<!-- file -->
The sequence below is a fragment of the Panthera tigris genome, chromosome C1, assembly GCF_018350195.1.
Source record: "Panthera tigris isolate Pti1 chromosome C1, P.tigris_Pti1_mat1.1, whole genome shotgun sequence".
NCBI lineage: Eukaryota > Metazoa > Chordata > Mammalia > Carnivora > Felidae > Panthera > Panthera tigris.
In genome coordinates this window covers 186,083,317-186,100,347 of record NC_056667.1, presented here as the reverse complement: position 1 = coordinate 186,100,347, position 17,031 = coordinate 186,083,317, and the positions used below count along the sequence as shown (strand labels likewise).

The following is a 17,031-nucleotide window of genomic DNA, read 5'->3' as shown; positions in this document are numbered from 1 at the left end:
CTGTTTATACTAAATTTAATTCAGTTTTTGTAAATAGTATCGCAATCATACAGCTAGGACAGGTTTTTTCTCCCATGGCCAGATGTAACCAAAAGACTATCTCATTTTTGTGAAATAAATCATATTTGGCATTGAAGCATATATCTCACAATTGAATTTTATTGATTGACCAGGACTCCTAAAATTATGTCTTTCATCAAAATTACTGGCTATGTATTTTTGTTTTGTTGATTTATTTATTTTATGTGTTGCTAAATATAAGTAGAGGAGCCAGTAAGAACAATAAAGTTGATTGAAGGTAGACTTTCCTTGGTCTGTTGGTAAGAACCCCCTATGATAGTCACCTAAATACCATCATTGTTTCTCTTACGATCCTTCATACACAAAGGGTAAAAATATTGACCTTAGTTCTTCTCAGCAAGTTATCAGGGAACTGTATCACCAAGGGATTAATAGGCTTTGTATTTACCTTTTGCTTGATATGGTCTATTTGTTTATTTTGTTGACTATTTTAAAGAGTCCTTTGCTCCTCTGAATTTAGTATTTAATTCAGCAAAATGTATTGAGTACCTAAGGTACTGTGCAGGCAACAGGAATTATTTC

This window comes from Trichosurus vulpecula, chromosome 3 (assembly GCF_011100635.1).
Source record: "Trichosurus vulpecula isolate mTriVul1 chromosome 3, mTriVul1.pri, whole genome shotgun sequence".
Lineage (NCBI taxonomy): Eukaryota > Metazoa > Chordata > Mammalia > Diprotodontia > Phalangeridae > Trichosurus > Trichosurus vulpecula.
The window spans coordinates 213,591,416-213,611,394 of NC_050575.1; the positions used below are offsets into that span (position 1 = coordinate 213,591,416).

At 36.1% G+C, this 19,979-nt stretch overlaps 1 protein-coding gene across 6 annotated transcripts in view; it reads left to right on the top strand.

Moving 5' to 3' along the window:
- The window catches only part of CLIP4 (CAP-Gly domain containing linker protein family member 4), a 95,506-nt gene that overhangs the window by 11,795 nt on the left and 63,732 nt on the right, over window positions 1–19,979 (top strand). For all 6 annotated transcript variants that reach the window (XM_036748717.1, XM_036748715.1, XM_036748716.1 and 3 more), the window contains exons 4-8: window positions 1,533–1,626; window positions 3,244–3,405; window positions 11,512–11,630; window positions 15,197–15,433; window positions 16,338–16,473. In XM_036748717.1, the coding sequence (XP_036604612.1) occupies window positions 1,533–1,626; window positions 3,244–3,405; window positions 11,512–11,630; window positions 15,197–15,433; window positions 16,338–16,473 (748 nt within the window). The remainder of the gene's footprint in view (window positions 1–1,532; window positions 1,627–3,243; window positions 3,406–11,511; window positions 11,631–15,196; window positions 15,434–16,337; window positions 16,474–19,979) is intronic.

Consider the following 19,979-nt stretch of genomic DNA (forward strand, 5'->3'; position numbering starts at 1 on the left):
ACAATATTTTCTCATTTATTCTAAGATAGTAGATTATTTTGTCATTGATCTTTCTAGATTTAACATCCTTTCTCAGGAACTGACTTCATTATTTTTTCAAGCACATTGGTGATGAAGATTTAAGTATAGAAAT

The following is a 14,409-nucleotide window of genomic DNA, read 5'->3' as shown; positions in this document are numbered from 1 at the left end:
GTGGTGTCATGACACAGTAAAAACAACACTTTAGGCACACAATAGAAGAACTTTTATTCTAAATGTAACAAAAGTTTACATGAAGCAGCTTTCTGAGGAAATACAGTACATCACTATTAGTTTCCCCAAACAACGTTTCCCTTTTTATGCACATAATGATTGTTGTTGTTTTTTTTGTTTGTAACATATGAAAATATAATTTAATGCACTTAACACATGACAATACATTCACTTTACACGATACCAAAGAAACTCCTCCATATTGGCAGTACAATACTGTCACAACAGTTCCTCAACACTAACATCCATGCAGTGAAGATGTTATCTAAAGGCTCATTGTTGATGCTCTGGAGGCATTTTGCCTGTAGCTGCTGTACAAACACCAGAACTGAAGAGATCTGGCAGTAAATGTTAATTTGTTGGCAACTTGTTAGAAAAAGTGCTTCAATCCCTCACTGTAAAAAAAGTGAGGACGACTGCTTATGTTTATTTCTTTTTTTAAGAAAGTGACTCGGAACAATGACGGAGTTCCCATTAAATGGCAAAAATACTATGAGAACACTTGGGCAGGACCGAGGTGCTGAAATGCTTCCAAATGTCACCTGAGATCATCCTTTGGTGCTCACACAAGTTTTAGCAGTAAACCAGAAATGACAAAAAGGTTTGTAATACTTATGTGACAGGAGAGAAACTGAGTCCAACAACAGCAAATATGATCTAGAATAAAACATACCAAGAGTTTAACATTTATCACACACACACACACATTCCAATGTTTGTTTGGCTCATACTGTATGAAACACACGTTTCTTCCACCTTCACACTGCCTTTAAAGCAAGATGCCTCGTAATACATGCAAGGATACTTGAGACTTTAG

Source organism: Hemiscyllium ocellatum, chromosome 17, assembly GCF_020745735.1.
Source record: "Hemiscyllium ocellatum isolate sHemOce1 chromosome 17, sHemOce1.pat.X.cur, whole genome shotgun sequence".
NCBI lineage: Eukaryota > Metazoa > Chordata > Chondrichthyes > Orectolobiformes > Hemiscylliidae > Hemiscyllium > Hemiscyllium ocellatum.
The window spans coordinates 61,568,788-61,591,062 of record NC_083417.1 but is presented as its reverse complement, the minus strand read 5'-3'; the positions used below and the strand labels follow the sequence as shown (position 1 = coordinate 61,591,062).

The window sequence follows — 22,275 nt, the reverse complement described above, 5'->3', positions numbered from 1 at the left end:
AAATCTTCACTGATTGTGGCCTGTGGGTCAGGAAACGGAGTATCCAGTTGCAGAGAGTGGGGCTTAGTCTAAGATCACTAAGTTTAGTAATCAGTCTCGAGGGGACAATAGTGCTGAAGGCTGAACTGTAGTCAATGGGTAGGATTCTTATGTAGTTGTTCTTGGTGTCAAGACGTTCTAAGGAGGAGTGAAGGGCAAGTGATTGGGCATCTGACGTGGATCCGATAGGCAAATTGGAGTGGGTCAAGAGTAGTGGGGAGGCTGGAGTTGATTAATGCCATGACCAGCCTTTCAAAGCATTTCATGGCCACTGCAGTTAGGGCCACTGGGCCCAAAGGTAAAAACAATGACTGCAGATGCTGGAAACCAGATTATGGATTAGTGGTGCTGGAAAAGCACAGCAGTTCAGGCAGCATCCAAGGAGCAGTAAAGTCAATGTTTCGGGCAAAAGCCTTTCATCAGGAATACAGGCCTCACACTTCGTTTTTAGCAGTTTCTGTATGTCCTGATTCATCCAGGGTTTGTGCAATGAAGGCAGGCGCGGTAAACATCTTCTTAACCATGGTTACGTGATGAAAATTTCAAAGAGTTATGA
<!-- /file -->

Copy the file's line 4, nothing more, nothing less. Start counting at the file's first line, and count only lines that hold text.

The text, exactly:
In genome coordinates this window covers 186,083,317-186,100,347 of record NC_056667.1, presented here as the reverse complement: position 1 = coordinate 186,100,347, position 17,031 = coordinate 186,083,317, and the positions used below count along the sequence as shown (strand labels likewise).